And in 2019, the NBA became entangled in its own battle with Beijing after sports executive Daryl Morey, who was serving as general manager of the Houston Rockets, tweeted support for pro-democracy protesters in Hong Kong. Chinese state television network CCTV pulled NBA games, while all of the league’s official Chinese partners suspended ties.
Even companies that enjoy a relatively strong relationship with Chinese officials aren’t immune. Tesla (TSLA) — which has enjoyed special treatment from Beijing — was recently caught on the back foot by questions about the quality of its Shanghai-made Model 3s and whether its car cameras could be used for spying. A few days later, CEO Elon Musk lavished praise on China in an interview with state media.
“Businesses already are forced to pick sides, and they try really hard not to have to do that publicly,” said Isaac Stone Fish, founder and CEO of Strategy Risks, a research firm focused on corporate risk in China. He pointed to the NBA as the “most notorious example of that spilling out into the public.”
“They’re trying to balance between their most important market and their most important growth market, and sometimes they make ethical sacrifices,” Fish added.
The deck is stacked
Foreign businesses are almost always at a disadvantage when it comes to dealing with China.
“The Chinese have huge economic leverage,” Glaser said. “They always do this in ways that they are harming a particular sector or industry or particular company, but where China pays no cost.”
She pointed to the country’s tensions with Australia, where exports of wine, beef, timber and other goods to China have been hurt by steep tariffs or other obstacles. Australian industries key to China’s economic recovery, such as iron ore, have escaped meaningful punishment.
China’s strategy here is to “kill the chicken to scare the monkey,” Glaser said, using a popular Chinese idiom. “They know full well the other countries are watching what’s going on.”
Companies also appear to be learning that they can’t always act in a vacuum when it comes to China — their statements to Beijing and Chinese consumers now often gain traction with other audiences.
The NBA, for example, didn’t just anger Chinese audiences when it attempted to explain the remarks from the Houston Rockets’ Morey about Hong Kong. A lukewarm response from NBA Commissioner Adam Silver that supported Morey “in terms of his ability to exercise his freedom of expression” didn’t just infuriate Chinese audiences; US politicians criticized the organization for not taking a strong enough stand.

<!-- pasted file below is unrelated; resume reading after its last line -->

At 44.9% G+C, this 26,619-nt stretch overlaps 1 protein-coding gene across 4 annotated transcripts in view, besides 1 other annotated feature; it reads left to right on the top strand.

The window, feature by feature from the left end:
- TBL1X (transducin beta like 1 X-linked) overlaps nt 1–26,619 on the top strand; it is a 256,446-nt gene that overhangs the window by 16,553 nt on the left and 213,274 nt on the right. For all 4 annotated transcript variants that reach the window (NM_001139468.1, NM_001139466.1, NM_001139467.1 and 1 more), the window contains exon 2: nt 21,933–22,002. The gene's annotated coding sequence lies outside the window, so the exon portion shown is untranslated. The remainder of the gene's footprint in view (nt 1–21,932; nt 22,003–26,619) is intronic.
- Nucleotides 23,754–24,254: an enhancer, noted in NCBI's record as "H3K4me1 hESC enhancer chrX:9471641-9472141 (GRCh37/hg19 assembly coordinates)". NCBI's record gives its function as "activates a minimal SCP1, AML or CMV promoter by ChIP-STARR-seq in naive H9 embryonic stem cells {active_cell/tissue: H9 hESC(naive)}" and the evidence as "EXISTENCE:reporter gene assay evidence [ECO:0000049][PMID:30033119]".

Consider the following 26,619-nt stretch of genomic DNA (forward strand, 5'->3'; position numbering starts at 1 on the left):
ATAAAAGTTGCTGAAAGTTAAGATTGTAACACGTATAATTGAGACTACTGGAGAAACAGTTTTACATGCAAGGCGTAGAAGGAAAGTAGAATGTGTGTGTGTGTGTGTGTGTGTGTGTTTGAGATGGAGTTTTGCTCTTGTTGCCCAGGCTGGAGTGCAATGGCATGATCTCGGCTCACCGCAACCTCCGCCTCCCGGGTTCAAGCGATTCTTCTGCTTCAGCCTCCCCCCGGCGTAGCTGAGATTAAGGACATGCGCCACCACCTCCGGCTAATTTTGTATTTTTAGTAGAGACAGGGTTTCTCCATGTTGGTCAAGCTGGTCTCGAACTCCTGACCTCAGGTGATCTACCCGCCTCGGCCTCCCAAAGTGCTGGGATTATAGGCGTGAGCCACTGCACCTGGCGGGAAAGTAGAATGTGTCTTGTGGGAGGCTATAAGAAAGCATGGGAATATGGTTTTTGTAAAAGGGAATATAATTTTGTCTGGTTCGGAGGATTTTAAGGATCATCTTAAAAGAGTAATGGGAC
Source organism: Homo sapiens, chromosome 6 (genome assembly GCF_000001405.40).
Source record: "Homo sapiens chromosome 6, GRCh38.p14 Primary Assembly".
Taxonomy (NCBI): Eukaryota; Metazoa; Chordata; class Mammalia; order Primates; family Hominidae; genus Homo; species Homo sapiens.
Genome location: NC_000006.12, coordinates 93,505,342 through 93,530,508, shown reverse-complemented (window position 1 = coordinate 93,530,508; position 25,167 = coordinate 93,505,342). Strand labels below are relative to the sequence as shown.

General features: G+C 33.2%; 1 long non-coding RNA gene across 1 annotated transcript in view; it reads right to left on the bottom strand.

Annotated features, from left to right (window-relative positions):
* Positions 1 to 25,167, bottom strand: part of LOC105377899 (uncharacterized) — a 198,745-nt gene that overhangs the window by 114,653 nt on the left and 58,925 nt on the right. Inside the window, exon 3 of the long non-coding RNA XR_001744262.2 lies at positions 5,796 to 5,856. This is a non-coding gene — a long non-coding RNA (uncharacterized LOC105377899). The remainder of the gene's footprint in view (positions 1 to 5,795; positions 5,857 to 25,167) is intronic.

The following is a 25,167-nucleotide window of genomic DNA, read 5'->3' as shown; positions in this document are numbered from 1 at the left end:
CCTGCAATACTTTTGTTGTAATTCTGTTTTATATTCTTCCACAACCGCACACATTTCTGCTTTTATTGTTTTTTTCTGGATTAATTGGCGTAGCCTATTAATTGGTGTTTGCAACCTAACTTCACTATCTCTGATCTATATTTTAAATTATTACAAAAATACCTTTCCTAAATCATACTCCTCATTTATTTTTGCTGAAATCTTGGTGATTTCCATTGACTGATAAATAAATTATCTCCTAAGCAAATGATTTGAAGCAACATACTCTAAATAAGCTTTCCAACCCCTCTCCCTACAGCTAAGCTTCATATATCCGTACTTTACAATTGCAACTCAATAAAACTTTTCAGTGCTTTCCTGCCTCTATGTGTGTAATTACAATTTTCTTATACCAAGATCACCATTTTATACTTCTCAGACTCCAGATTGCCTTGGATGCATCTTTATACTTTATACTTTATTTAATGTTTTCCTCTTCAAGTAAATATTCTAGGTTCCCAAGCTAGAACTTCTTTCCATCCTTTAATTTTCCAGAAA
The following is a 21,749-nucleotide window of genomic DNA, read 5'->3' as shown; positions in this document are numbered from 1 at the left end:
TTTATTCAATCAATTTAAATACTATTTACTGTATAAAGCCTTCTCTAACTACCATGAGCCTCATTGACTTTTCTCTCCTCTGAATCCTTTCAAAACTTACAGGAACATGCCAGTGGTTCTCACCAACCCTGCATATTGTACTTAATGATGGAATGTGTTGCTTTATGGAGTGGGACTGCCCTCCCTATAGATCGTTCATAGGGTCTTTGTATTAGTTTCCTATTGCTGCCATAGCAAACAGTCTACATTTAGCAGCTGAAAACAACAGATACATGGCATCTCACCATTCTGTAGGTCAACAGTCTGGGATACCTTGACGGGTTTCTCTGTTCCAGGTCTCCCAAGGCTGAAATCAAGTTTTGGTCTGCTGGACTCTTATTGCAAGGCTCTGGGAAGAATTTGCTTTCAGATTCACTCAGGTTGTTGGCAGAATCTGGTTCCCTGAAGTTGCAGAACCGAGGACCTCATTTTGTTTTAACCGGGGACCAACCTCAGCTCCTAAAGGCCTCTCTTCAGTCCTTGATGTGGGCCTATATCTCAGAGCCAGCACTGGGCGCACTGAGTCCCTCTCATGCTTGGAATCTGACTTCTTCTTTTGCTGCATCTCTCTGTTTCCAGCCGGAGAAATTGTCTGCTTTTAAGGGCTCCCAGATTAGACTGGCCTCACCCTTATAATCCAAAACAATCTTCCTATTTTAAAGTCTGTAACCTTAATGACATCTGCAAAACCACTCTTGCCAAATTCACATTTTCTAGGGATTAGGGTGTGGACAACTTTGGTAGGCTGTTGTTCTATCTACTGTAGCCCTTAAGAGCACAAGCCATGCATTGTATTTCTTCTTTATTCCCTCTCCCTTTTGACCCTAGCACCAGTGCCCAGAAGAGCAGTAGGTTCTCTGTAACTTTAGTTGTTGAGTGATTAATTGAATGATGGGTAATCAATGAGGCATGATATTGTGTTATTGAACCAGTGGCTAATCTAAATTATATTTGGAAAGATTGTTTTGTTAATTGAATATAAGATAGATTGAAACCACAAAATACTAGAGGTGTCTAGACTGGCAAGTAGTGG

And investors worldwide are also starting to pile the pressure on companies they believe aren’t doing enough to address alleged human rights abuses. Earlier this week, the Interfaith Center on Corporate Responsibility -— a shareholder advocacy group focused on environmental, social and governance issues — told Reuters that it was reaching out to dozens of companies for information about their supply chains and whether they could at all be linked to Xinjiang.
Pleasing no one
The Xinjiang issue has made it even more difficult to please everyone at home and in China.
Many global brands, including Nike and Adidas, faced enormous pressure last summer from activists to ensure that their supply chains are free of ties to Xinjiang. China is now using the statements they released around that time against them.
“They feel like they again placated the folks back home. Now all the sudden they have a crisis in China,” Glaser said of the trouble facing such brands.
H&M products were pulled from Chinese e-commerce websites run by Alibaba (BABA) and JD.com (JD) as the backlash gained traction last week, though apparel giants Nike and Adidas appeared to escape such dramatic measures. McGregor, the APCO Worldwide chairman, suspected that China’s deep relationship with those brands might have saved them.
Nike and Adidas advertising dollars “are very big for Chinese sports,” he said. “There’s Chinese organizations that are very dependent on money from Nike and Adidas and the other sports brands, whereas H&M is just a retailer selling into the market.”
Still, the tensions may only grow more severe in the coming months: Beijing is scheduled to host the 2022 Winter Olympics, and dozens of campaign groups have already begun calling for a boycott.
McGregor said that China may be conscious of upsetting the world too much ahead of that time. After all, if tensions come to a boil then the country risks tarnishing its reputation on a massive stage. But that still leaves many companies in a tough spot.
“Most of them are just trying to keep their heads down and get through it right now,” he said.
H&M’s comments on Wednesday, released days after it was swept up in the Chinese boycott, may be indicative of that pressure. The nearly 300-word statement is vague and carefully worded, and stays well clear of saying anything definitive on the enormously controversial issue that landed it in hot water to begin with.